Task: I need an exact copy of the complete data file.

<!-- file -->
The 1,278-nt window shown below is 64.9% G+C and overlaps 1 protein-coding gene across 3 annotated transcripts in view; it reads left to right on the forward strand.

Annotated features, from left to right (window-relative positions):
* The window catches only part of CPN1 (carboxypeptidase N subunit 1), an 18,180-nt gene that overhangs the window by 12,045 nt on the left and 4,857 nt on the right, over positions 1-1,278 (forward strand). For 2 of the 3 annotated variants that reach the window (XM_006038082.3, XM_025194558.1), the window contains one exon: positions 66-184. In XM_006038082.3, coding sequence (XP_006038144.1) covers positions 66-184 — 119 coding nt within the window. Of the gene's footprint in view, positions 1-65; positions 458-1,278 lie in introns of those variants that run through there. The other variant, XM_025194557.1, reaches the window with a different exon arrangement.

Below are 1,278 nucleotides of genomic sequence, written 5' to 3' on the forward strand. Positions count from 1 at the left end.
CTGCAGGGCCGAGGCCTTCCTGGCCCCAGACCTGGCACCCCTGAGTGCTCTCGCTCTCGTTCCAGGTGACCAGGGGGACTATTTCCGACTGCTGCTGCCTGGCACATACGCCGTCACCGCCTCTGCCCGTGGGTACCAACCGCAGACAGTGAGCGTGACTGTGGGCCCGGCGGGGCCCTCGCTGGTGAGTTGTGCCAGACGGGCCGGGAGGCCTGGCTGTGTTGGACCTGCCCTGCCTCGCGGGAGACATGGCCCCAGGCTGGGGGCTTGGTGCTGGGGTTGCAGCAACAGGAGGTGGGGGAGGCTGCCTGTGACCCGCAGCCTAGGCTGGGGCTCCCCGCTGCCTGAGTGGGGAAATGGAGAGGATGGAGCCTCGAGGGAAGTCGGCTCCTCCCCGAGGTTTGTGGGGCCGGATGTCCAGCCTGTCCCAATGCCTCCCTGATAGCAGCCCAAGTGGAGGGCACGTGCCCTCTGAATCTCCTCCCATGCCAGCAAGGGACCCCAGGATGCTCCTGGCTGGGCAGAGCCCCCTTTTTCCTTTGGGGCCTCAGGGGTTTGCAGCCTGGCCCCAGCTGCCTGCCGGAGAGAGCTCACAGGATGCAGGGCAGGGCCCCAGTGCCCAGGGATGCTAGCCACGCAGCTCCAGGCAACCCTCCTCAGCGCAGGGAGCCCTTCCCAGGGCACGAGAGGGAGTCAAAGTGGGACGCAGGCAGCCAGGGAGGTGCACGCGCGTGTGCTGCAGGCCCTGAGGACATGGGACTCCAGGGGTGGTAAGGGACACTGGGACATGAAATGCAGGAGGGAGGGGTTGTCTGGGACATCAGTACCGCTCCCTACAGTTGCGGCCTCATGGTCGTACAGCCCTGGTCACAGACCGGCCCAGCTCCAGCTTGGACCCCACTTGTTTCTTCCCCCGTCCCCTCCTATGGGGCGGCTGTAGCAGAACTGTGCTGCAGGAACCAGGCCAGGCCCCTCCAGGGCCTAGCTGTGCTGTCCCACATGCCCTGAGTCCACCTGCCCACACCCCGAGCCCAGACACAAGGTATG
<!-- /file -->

The 1,278-nt window shown below is 64.9% G+C and overlaps 1 protein-coding gene across 3 annotated transcripts in view; it reads left to right on the forward strand.

Annotated features, from left to right (window-relative positions):
* The window catches only part of CPN1 (carboxypeptidase N subunit 1), an 18,180-nt gene that overhangs the window by 12,045 nt on the left and 4,857 nt on the right, over positions 1-1,278 (forward strand). For 2 of the 3 annotated variants that reach the window (XM_006038082.3, XM_025194558.1), the window contains one exon: positions 66-184. In XM_006038082.3, coding sequence (XP_006038144.1) covers positions 66-184 — 119 coding nt within the window. Of the gene's footprint in view, positions 1-65; positions 458-1,278 lie in introns of those variants that run through there. The other variant, XM_025194557.1, reaches the window with a different exon arrangement.

Below are 1,278 nucleotides of genomic sequence, written 5' to 3' on the forward strand. Positions count from 1 at the left end.
CTGCAGGGCCGAGGCCTTCCTGGCCCCAGACCTGGCACCCCTGAGTGCTCTCGCTCTCGTTCCAGGTGACCAGGGGGACTATTTCCGACTGCTGCTGCCTGGCACATACGCCGTCACCGCCTCTGCCCGTGGGTACCAACCGCAGACAGTGAGCGTGACTGTGGGCCCGGCGGGGCCCTCGCTGGTGAGTTGTGCCAGACGGGCCGGGAGGCCTGGCTGTGTTGGACCTGCCCTGCCTCGCGGGAGACATGGCCCCAGGCTGGGGGCTTGGTGCTGGGGTTGCAGCAACAGGAGGTGGGGGAGGCTGCCTGTGACCCGCAGCCTAGGCTGGGGCTCCCCGCTGCCTGAGTGGGGAAATGGAGAGGATGGAGCCTCGAGGGAAGTCGGCTCCTCCCCGAGGTTTGTGGGGCCGGATGTCCAGCCTGTCCCAATGCCTCCCTGATAGCAGCCCAAGTGGAGGGCACGTGCCCTCTGAATCTCCTCCCATGCCAGCAAGGGACCCCAGGATGCTCCTGGCTGGGCAGAGCCCCCTTTTTCCTTTGGGGCCTCAGGGGTTTGCAGCCTGGCCCCAGCTGCCTGCCGGAGAGAGCTCACAGGATGCAGGGCAGGGCCCCAGTGCCCAGGGATGCTAGCCACGCAGCTCCAGGCAACCCTCCTCAGCGCAGGGAGCCCTTCCCAGGGCACGAGAGGGAGTCAAAGTGGGACGCAGGCAGCCAGGGAGGTGCACGCGCGTGTGCTGCAGGCCCTGAGGACATGGGACTCCAGGGGTGGTAAGGGACACTGGGACATGAAATGCAGGAGGGAGGGGTTGTCTGGGACATCAGTACCGCTCCCTACAGTTGCGGCCTCATGGTCGTACAGCCCTGGTCACAGACCGGCCCAGCTCCAGCTTGGACCCCACTTGTTTCTTCCCCCGTCCCCTCCTATGGGGCGGCTGTAGCAGAACTGTGCTGCAGGAACCAGGCCAGGCCCCTCCAGGGCCTAGCTGTGCTGTCCCACATGCCCTGAGTCCACCTGCCCACACCCCGAGCCCAGACACAAGGTATG